26th Oct 2016

Ireland appeals Apple ruling, after 'intense' talks

  • Dublin: Not the first time Ireland has been forced to deny that it was a tax haven (Photo: Giuseppe Milo)

The Irish government narrowly avoided a split on Friday (2 September), before agreeing to appeal a European Commission ruling that ordered tech-giant Apple to pay the Irish state €13 billion, plus interest, in unpaid taxes.

The three independent MPs in Ireland’s ruling coalition earlier in the week were said to have “balked” at the idea of appealing a ruling that, on the face of it, allowed Ireland to pour up to €19 billion into its exchequer.

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But in the end, during Friday’s “intense” 30-minute cabinet meeting and after three days of internal strife, an agreement was clinched to order the attorney general to initiate proceedings at the European Court of Justice.

In exchange for the independents’ support, ministers from the Fine Gael party, the centre-right senior coalition partner, agreed to a “full review” of tax arrangements for multinationals in Ireland to be carried out by an outside expert.

The deal came despite the fact that a similar review was already carried out two years ago.

It also came despite concerns, a senior cabinet source told EUobserver on condition of anonymity, that the review “risked” giving the impression that Ireland had other tax secrets to hide.

In addition, the Irish Parliament has been recalled for a full debate next Wednesday (7 September).

Education minister Katherine Zappone (independent) said Ireland should enter a “robust era of tax justice”, while the main opposition party, the nationalist Sinn Fein, is calling for full disclosure of the facts and figures in the Apple case.

Whatever the debate may bring, the government has promised foreign investors that its low 12.5-percent corporate tax rate, as well as other incentives, such as tax credits for R&D operations, remained “sacrosanct”.

The transport minister, Shane Ross (independent), also said corporations should be “seen to be paying their fair share”, but added that multinationals are “vital” for creating jobs.

Both the Irish government and Apple have denied the commission’s findings, and were quick to attack competition commissioner Margrethe Vestager when she issued her decision earlier this week.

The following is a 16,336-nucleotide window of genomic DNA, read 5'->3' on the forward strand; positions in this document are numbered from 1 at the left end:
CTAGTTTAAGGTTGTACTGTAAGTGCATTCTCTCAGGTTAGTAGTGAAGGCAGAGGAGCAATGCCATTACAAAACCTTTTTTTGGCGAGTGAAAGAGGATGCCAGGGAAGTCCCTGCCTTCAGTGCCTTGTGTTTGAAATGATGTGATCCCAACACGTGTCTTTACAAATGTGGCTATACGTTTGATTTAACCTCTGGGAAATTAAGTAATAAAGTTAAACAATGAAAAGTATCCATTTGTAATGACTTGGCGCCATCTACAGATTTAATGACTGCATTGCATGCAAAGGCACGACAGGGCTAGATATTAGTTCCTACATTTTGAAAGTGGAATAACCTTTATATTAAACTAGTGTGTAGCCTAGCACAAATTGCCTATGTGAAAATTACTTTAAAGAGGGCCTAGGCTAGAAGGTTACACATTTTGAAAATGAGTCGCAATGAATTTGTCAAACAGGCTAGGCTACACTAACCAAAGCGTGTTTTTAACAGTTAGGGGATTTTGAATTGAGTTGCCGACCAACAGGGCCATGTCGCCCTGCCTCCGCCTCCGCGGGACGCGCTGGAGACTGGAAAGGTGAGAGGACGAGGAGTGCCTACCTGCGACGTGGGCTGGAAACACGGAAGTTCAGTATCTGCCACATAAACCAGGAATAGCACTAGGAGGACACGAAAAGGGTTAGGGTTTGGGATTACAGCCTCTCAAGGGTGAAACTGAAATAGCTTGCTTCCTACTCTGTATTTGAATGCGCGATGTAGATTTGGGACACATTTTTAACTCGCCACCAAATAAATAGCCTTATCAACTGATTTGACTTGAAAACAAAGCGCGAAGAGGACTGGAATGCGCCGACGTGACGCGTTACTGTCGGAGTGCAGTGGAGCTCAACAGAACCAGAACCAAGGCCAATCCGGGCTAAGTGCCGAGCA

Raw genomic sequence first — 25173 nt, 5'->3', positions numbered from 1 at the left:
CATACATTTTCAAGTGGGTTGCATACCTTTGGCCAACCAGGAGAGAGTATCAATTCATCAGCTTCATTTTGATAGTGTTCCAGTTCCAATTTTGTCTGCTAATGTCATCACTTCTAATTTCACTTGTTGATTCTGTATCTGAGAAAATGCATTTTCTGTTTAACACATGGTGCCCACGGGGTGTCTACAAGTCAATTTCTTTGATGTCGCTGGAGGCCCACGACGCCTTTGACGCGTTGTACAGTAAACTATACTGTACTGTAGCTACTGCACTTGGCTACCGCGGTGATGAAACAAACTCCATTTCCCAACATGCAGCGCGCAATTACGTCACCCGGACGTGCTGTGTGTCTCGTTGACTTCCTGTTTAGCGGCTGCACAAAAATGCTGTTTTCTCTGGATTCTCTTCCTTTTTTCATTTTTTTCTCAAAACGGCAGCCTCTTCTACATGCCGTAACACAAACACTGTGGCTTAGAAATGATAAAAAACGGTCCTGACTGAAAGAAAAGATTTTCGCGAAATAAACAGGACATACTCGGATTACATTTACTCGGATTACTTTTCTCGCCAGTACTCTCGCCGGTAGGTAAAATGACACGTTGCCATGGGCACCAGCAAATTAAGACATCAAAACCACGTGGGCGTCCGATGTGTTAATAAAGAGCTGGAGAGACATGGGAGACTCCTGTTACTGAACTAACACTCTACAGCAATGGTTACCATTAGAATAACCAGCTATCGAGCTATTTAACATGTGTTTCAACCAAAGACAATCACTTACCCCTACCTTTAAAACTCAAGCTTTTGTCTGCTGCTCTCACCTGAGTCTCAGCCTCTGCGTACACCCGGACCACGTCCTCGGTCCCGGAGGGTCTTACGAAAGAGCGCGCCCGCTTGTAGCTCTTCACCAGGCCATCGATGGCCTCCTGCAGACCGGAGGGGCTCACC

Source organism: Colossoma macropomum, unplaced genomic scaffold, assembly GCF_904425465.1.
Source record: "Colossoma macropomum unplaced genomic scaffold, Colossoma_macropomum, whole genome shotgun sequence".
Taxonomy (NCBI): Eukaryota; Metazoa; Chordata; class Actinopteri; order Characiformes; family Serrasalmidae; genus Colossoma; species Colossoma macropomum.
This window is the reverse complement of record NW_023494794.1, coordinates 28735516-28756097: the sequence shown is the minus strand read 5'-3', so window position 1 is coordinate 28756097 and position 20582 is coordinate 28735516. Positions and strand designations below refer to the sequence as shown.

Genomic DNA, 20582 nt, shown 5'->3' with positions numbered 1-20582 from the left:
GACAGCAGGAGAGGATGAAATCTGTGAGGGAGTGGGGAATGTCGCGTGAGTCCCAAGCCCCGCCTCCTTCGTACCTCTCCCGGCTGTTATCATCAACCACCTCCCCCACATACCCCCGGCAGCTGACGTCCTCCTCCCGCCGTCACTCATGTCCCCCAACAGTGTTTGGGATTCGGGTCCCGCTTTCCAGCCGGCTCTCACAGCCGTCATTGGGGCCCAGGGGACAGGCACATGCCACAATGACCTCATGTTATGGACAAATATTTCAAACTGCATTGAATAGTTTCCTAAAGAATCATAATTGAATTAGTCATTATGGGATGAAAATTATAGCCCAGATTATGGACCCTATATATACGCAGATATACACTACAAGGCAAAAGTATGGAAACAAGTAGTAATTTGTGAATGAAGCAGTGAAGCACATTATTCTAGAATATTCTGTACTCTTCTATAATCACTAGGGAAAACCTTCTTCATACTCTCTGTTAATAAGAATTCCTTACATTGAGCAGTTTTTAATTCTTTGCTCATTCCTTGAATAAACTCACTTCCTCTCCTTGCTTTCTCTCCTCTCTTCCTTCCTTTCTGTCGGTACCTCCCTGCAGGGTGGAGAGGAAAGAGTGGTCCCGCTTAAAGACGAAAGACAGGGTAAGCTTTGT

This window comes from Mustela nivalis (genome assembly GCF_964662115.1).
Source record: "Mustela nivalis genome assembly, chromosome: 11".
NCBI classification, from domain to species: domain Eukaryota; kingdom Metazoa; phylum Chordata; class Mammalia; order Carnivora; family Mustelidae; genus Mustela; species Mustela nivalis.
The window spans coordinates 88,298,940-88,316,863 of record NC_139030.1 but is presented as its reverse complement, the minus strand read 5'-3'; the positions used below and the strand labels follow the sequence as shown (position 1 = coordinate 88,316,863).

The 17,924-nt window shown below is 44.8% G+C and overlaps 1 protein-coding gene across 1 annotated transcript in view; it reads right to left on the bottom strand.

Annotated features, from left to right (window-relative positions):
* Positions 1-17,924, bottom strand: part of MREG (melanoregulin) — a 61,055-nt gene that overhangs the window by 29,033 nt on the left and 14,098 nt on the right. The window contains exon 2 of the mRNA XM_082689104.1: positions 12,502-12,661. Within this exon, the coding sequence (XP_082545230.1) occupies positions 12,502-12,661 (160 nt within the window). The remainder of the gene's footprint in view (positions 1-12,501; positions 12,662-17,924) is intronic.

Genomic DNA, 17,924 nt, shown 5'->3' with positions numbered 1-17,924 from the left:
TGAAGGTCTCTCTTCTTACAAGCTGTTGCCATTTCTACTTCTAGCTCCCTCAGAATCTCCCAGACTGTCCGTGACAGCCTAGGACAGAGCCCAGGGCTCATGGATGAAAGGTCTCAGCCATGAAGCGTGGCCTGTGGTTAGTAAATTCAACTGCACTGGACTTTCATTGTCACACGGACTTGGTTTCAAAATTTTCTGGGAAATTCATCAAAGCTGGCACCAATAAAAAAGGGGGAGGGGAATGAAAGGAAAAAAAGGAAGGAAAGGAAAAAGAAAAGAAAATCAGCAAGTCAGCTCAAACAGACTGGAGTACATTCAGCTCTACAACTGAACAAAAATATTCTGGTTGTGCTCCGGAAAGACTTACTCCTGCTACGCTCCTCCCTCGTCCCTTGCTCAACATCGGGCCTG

Finance minister Michael Noonan described the retrospective nature of the commission’s investigation as “bizarre and outrageous.”

Not first time

It is not the first time that Ireland has been forced to deny that it was a tax haven.

The senior Irish cabinet source, who asked to remain anonymous, said that severe tax avoidance on the Apple model had been allowed “in the past”, but it had ended when Ireland abolished a loophole concerning “stateless companies”.

Dan O’Brien, chief economist at the Institute of International and European Affairs, a think tank in Dublin, said Ireland is not a tax haven because tax havens typically involve illegal tax evasion.

“Nobody has ever accused Ireland of tax evasion”, he told this website, adding that the question that the government will have to ask itself is: “When does avoidance become excessively aggressive?”.

The Irish government is also accusing the EU commission of using state aid rules to interfere in Irish tax policy.

Each EU member state has full competency over tax affairs, but Ireland has come under severe pressure in recent years by Europe to alter its corporate tax regime.

Pressure on tax

In 2011, shortly after it received an €85 billion bailout from the EU and the International Monetary Fund, France said that if Ireland wanted relief on the high interest rate due, it would have to increase its corporate tax rates.

Ireland refused to budge, because the low corporate rate is a cornerstone of its economic model.

For O’Brien, the commission’s current attack is also political and is linked to Ireland’s diminutive status.

He noted that Brussels gave France and Spain preferential treatment on fiscal rules, but picked a fight with Ireland because it believes that it would win.

The commission is becoming “more politicised”, and "when you’re picking fights, you pick ones that you can win,” said O’Brien.

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